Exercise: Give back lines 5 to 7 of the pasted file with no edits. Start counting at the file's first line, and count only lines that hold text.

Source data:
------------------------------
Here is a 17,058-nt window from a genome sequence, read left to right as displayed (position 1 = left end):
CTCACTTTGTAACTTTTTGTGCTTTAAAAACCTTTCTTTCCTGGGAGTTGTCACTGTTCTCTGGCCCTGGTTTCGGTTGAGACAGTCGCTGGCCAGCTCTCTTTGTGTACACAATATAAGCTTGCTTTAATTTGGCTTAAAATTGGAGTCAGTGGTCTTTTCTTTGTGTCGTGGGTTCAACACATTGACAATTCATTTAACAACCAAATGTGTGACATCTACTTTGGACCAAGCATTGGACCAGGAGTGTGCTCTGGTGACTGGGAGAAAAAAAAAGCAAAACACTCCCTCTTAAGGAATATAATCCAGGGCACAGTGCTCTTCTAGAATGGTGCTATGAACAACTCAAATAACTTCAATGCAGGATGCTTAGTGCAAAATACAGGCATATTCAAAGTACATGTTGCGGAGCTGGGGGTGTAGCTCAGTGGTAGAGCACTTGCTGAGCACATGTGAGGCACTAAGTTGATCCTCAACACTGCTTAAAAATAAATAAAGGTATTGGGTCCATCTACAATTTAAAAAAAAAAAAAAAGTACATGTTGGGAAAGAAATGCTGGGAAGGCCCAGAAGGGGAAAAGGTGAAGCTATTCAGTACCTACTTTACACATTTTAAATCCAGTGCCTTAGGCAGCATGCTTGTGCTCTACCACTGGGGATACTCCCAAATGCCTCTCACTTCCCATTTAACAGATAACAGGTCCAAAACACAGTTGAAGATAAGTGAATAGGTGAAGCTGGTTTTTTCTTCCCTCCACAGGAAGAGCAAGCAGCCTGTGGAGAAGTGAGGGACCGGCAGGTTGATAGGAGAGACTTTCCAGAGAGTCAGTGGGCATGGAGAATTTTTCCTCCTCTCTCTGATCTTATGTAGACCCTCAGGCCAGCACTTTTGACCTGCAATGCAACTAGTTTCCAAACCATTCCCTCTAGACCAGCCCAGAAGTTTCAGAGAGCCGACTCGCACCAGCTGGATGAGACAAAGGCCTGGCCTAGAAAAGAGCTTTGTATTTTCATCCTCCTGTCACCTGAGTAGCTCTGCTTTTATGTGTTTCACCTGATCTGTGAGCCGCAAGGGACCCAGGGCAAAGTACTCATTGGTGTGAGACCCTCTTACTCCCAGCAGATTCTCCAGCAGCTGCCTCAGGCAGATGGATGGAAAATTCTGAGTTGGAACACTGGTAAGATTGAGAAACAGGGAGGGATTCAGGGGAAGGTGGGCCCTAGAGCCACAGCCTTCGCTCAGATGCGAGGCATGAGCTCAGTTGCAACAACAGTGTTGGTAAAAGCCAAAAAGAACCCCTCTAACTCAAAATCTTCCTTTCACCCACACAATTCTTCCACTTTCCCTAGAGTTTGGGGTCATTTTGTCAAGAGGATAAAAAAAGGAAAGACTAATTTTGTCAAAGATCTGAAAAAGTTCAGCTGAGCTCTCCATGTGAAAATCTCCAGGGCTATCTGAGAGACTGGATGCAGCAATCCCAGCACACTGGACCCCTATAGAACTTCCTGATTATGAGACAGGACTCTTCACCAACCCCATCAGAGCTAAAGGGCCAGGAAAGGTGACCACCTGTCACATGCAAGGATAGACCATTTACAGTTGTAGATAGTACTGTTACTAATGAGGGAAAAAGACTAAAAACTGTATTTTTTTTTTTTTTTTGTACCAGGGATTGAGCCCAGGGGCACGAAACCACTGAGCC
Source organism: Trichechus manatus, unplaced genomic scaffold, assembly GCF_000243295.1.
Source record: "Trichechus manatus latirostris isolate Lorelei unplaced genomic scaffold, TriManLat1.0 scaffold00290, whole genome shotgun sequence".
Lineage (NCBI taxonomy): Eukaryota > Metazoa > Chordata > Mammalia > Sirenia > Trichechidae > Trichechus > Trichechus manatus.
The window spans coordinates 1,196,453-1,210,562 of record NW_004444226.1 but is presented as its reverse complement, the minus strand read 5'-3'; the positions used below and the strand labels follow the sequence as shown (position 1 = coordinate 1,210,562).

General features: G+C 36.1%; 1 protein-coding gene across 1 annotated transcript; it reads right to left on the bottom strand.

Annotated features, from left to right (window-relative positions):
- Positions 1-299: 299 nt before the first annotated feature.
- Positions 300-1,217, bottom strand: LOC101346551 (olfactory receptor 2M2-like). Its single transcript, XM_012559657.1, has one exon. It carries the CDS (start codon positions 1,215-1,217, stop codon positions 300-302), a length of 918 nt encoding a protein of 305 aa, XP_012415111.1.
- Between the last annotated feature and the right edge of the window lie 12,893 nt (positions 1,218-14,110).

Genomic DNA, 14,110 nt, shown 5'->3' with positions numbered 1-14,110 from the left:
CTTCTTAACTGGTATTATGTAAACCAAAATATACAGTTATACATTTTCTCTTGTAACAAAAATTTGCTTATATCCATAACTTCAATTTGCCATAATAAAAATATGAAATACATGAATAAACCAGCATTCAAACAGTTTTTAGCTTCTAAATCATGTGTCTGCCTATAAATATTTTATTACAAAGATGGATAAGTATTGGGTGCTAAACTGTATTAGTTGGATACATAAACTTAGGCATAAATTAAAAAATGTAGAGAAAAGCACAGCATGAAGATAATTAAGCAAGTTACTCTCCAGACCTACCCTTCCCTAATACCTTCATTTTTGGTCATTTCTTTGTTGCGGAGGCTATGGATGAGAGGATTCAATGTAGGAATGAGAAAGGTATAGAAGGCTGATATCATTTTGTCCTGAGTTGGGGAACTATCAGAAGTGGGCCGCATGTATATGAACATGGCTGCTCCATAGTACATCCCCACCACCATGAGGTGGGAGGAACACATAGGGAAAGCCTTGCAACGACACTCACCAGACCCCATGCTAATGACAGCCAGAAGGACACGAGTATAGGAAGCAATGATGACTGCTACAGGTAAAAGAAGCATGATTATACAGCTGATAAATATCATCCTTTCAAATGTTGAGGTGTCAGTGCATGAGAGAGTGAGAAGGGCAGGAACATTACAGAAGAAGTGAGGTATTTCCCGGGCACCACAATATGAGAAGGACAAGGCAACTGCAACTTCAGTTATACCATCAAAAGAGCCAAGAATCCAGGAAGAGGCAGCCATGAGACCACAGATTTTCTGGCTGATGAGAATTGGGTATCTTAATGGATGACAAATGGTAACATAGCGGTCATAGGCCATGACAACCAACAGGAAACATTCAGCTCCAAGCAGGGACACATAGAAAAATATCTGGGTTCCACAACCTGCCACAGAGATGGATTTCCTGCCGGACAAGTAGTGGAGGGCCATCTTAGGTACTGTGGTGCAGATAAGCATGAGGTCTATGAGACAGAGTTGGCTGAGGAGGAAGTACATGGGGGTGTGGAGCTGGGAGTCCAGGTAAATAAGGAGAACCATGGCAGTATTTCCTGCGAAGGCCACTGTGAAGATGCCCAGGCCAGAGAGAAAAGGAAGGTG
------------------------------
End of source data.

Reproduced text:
Lineage (NCBI taxonomy): Eukaryota > Metazoa > Chordata > Mammalia > Sirenia > Trichechidae > Trichechus > Trichechus manatus.
The window spans coordinates 1,196,453-1,210,562 of record NW_004444226.1 but is presented as its reverse complement, the minus strand read 5'-3'; the positions used below and the strand labels follow the sequence as shown (position 1 = coordinate 1,210,562).

General features: G+C 36.1%; 1 protein-coding gene across 1 annotated transcript; it reads right to left on the bottom strand.